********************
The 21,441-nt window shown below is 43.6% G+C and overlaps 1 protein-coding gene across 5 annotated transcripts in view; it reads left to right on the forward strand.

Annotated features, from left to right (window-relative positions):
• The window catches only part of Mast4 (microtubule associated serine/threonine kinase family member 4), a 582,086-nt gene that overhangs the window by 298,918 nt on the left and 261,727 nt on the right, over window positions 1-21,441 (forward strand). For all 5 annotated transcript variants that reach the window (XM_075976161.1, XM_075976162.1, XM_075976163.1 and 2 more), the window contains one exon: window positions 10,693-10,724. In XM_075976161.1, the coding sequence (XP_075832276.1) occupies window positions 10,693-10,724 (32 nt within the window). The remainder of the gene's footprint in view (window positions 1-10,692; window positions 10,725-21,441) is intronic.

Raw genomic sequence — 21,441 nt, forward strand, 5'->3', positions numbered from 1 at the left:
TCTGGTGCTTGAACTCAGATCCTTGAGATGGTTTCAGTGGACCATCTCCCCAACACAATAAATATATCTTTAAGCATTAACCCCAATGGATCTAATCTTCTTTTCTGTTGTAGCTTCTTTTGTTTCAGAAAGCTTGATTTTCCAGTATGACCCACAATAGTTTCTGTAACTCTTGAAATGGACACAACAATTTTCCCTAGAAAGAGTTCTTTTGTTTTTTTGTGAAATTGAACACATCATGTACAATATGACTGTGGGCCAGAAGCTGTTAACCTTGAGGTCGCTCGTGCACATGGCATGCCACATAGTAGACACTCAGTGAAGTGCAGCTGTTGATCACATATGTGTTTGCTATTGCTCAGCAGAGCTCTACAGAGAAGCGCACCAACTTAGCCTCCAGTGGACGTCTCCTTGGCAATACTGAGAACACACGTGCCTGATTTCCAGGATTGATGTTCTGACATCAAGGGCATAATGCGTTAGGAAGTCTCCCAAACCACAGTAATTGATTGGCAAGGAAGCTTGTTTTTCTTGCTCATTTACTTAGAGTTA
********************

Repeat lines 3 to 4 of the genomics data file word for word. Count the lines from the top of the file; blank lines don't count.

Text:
• The window catches only part of Mast4 (microtubule associated serine/threonine kinase family member 4), a 582,086-nt gene that overhangs the window by 298,918 nt on the left and 261,727 nt on the right, over window positions 1-21,441 (forward strand). For all 5 annotated transcript variants that reach the window (XM_075976161.1, XM_075976162.1, XM_075976163.1 and 2 more), the window contains one exon: window positions 10,693-10,724. In XM_075976161.1, the coding sequence (XP_075832276.1) occupies window positions 10,693-10,724 (32 nt within the window). The remainder of the gene's footprint in view (window positions 1-10,692; window positions 10,725-21,441) is intronic.

Raw genomic sequence — 21,441 nt, forward strand, 5'->3', positions numbered from 1 at the left: